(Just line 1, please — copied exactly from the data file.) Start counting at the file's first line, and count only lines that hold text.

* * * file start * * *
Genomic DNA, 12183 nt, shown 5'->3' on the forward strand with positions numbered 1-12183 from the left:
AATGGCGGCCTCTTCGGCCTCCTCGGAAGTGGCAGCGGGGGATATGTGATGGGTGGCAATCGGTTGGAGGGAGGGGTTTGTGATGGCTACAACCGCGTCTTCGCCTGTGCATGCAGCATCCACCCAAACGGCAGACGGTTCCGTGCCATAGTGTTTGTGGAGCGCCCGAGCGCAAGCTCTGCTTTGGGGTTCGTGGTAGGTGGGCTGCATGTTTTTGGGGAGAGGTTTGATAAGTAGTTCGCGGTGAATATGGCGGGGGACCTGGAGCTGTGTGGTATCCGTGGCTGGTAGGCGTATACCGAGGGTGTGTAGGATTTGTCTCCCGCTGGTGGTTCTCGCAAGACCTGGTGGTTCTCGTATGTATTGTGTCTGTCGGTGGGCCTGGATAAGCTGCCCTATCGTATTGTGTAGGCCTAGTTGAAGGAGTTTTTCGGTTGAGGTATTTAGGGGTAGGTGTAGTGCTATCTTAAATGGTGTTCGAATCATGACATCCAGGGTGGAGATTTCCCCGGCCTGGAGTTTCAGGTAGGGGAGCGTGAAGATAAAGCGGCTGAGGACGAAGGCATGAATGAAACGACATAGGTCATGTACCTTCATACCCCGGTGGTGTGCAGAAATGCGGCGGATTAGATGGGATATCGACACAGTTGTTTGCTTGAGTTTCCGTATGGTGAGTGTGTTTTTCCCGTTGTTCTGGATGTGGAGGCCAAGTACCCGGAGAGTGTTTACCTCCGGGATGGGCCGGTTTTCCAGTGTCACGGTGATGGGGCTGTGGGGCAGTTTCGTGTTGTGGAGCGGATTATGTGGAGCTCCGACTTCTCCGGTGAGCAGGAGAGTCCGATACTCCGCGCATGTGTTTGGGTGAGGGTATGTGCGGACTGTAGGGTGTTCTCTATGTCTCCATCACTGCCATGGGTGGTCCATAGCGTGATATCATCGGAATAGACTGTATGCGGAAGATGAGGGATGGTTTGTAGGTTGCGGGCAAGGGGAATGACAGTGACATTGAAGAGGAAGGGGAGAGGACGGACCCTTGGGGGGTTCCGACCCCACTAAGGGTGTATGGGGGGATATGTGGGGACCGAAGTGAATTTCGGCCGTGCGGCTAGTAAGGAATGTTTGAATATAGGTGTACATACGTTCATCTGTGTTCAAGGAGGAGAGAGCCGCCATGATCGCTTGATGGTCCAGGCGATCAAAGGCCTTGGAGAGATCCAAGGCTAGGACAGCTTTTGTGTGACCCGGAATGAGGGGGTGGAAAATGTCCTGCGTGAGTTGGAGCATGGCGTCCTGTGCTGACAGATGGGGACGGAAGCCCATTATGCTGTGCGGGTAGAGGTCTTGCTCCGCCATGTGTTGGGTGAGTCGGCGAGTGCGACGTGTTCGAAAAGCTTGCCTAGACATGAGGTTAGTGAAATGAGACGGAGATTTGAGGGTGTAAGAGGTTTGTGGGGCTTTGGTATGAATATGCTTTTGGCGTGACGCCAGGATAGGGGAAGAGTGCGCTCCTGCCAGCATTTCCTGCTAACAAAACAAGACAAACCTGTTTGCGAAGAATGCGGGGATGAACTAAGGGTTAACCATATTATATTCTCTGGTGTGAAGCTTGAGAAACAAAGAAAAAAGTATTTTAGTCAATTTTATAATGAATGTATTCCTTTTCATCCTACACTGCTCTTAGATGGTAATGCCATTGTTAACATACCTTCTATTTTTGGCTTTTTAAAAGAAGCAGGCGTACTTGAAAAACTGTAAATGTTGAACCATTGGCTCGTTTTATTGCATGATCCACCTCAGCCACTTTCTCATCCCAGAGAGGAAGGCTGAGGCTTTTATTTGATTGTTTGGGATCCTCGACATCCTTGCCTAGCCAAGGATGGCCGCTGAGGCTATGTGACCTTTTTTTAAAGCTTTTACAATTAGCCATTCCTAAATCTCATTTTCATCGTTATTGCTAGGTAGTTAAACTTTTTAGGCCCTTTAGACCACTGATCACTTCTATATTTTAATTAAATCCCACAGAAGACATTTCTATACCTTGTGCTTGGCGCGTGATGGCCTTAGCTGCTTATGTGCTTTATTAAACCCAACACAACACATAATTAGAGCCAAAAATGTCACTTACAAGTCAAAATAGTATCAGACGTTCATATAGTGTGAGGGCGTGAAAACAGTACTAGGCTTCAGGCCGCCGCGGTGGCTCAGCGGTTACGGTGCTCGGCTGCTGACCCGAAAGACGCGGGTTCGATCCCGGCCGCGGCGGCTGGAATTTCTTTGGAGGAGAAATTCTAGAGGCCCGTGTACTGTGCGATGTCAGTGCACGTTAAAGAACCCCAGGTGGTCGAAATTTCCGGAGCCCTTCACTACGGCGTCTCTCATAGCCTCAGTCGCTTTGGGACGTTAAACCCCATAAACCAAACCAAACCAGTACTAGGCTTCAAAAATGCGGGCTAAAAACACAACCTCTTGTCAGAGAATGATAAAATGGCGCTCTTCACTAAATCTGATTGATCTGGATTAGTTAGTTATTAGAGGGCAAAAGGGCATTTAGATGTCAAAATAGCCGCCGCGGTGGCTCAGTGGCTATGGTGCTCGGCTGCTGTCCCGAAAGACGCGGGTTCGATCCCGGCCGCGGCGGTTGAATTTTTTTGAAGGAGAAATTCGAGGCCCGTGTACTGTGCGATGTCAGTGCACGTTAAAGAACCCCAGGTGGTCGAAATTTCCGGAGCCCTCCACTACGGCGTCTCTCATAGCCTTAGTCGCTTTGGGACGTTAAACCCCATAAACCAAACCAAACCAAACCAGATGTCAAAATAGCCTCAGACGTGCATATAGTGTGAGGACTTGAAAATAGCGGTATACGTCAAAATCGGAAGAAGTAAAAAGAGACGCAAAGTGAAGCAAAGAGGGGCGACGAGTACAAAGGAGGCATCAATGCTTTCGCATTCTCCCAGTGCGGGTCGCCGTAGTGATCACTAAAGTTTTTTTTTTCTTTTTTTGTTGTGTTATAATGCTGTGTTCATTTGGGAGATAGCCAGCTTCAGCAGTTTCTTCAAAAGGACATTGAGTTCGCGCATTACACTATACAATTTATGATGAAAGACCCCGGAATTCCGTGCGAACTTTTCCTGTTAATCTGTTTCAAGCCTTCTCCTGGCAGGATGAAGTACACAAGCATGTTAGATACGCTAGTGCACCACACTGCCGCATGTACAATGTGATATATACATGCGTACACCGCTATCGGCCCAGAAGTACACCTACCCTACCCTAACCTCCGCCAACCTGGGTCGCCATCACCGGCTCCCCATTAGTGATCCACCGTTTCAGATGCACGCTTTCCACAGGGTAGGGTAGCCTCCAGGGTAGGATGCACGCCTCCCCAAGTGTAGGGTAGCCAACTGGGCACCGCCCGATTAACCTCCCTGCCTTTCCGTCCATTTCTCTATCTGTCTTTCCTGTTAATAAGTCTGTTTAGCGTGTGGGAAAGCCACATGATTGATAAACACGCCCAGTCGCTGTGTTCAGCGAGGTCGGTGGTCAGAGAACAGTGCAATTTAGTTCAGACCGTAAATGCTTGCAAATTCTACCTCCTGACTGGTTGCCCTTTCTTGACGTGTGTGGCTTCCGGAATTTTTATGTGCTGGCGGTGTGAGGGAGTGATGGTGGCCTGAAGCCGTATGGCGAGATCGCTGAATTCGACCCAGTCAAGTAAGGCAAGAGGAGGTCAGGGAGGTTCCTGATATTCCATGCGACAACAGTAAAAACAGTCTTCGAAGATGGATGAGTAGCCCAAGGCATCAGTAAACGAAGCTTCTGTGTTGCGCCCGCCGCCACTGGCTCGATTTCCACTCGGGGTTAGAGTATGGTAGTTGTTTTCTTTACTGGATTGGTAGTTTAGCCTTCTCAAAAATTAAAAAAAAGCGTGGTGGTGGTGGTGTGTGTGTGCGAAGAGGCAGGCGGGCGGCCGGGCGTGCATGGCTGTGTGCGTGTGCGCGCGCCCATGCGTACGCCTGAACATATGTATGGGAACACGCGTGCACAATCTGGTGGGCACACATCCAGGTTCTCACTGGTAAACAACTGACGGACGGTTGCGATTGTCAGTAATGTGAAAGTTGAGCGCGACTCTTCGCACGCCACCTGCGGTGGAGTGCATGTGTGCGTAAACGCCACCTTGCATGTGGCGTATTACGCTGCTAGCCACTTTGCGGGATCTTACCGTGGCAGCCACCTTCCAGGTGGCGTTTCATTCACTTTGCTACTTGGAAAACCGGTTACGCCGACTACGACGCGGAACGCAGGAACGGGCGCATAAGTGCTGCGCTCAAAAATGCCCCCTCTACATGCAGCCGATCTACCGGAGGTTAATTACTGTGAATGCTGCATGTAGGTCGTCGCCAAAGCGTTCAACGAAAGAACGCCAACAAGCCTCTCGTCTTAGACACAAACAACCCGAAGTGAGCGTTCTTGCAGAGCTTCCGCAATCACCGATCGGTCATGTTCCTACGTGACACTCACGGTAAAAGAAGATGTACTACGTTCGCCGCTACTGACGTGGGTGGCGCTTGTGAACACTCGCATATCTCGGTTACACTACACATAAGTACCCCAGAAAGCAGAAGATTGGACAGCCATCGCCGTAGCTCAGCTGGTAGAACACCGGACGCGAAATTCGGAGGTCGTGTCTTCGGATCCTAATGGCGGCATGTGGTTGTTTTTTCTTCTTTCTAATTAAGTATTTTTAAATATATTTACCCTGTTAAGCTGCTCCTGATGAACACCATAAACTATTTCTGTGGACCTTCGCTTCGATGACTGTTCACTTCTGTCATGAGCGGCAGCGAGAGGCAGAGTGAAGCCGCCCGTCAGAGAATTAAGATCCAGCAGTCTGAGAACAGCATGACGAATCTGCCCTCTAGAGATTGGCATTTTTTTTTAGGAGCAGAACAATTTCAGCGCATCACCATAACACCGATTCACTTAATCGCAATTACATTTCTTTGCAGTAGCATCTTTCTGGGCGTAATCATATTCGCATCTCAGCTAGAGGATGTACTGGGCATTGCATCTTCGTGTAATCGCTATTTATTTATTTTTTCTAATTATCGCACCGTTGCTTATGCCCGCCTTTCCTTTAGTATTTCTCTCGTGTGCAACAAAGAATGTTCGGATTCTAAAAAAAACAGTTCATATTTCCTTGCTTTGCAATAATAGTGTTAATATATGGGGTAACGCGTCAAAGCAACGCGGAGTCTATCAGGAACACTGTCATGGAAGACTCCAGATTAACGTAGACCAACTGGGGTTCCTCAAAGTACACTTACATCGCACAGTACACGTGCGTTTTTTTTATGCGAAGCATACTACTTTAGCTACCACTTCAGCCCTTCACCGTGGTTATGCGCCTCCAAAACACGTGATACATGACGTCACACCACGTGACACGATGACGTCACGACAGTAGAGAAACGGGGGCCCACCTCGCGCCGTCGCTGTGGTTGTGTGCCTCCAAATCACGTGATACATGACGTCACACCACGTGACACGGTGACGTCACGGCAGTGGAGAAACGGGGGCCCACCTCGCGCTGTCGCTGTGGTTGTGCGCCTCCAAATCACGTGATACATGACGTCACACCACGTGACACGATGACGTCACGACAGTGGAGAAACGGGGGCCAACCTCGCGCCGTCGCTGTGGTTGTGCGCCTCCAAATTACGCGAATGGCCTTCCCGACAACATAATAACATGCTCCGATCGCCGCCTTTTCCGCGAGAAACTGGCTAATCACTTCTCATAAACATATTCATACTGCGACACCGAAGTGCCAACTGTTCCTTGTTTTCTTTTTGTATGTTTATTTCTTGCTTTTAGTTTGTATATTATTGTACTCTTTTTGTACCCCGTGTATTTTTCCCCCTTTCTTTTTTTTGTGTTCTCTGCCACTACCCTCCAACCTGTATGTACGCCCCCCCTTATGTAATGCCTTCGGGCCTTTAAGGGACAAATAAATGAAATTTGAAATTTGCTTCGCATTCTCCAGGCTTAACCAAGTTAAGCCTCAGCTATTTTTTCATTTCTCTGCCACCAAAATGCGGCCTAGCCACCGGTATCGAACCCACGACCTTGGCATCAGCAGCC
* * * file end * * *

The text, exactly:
Genomic DNA, 12183 nt, shown 5'->3' on the forward strand with positions numbered 1-12183 from the left: